Sunday, May 19, 2013
By KRISTIN DiCARA-McCLELLAN
If you haven't been living under a rock for the past two decades, you most likely have been affected by the captivating brand of music conjured up within the collective eclectic brains of Portland band Rustic Overtones. Fronted by Dave Gutter since 1994, this jazz/rock/funk band never ceases to please loyal fans with its mostly upbeat and very diverse music chops. The new eight-song CD, "Let's Start a Cult," does not disappoint.
HOW IT RATES
RUSTIC OVERTONES: "LET'S START A CULT"
Right out of the gate, the title track attacks your ears with the chorus "yeah, yeah," then charging flutes (yes, somehow they made that happen, a likening to Jethro Tull), followed by Gutter's anomalous voice, guitar and keyboards -- and somehow, they made a song that could be described as calculated, contained chaos.
Slowing things down a bit is track four, "Say Yes," with the lyrics "I came to a fork in the road / I chose the path of resistance / I wore down my sole like my shoe had a hole / And I saw those lights in the distance." This song is a slow groove, with horns rolling in and out, and keyboards dancing through to produce some very cool vibrations.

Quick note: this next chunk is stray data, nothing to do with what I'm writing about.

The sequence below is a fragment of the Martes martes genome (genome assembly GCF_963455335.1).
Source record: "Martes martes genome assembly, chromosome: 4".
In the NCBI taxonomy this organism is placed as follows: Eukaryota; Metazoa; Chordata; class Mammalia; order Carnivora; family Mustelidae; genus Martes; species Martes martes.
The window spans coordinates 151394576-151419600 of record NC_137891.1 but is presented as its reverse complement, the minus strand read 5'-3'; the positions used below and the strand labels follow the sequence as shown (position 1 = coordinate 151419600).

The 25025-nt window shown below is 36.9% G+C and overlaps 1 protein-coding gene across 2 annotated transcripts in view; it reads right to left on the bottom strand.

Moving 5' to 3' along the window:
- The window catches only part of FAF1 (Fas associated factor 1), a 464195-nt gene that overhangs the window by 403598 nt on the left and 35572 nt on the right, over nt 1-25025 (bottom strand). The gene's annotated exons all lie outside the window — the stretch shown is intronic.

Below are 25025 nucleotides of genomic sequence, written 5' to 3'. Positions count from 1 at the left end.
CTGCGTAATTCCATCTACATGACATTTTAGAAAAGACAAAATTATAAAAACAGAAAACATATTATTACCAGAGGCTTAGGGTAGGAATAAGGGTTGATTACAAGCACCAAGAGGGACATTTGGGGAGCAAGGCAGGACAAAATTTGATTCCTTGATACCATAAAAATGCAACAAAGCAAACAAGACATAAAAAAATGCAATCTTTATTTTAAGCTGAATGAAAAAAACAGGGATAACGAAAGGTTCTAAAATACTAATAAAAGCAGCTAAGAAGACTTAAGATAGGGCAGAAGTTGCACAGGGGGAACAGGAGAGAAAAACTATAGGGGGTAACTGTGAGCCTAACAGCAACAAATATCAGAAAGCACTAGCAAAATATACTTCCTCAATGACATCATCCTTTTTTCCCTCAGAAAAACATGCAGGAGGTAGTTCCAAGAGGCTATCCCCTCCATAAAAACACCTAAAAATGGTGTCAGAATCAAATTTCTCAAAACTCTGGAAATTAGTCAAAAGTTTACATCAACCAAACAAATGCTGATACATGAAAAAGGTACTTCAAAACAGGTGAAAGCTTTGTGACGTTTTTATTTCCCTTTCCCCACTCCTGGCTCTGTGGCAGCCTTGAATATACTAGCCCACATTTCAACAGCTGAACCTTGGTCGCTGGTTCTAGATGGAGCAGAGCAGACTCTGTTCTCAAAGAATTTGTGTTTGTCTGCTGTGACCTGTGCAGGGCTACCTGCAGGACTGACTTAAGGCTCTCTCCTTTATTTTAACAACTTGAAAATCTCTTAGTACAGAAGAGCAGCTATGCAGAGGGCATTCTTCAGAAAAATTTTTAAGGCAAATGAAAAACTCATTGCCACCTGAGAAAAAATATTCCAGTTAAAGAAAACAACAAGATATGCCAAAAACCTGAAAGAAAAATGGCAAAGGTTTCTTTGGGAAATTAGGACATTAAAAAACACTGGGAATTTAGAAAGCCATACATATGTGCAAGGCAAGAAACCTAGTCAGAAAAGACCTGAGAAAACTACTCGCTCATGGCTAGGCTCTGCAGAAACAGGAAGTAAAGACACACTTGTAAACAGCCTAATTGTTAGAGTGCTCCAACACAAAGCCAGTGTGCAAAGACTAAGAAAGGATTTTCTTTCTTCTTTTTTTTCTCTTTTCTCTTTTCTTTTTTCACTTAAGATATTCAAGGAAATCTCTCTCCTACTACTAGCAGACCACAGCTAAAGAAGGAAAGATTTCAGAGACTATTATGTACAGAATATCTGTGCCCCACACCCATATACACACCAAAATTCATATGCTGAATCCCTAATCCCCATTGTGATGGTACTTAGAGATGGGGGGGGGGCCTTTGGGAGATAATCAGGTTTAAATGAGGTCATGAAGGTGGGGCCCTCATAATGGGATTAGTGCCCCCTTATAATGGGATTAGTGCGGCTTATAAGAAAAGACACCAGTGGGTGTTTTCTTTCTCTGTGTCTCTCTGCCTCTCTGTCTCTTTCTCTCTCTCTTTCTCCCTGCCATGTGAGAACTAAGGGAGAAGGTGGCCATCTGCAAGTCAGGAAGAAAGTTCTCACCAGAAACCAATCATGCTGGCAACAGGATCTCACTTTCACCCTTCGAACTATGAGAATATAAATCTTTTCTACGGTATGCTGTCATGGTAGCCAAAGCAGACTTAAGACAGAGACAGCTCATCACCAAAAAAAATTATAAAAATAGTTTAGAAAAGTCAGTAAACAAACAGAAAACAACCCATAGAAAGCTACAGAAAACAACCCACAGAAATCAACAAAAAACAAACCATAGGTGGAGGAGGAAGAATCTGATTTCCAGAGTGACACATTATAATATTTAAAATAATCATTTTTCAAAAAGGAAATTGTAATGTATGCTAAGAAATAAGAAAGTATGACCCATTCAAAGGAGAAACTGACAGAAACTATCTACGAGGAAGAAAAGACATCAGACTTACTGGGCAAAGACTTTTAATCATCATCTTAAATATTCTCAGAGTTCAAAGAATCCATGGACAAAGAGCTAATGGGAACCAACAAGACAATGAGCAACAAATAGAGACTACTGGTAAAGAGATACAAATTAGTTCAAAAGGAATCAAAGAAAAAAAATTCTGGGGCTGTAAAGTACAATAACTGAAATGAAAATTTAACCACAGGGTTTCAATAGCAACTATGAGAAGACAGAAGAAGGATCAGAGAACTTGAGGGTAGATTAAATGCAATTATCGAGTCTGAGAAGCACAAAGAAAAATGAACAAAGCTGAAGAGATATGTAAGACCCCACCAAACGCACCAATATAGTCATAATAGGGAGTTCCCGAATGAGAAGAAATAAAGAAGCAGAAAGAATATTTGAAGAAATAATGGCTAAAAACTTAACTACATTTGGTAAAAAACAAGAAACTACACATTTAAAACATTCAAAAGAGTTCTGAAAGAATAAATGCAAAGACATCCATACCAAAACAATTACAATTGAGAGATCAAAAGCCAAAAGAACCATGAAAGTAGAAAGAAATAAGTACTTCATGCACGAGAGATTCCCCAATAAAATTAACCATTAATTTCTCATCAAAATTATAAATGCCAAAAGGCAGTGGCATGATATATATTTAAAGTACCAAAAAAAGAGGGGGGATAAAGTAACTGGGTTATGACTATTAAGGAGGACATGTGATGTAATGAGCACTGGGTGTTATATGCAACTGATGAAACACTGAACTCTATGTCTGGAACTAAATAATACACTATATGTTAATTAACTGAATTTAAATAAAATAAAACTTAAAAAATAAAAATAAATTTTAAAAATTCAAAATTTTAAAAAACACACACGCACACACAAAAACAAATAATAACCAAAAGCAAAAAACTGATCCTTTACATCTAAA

Throughout this CD, these boys have artfully incorporated the sounds of the campy '70s, the jazzy '80s, the funk of the '90s and all the rock 'n' roll in between. There is so much going in many of the songs, it's almost impossible to not feel like everything is going to fall apart at any moment, but it never does. How the Overtones kept the CD's overall consciousness cohesive, I am not sure, because each track is different and has so many elements, it easily could have broken down.
But that just may be what everyone loves about this group -- its spirit and talent surpass any of that, and the members have figured out how to dance together without stepping on anyone else's toes. The end product is certainly fresh, totally unique and all Rustic Overtones.
Kristin DiCara-McClellan is a local freelance writer. She can be reached at: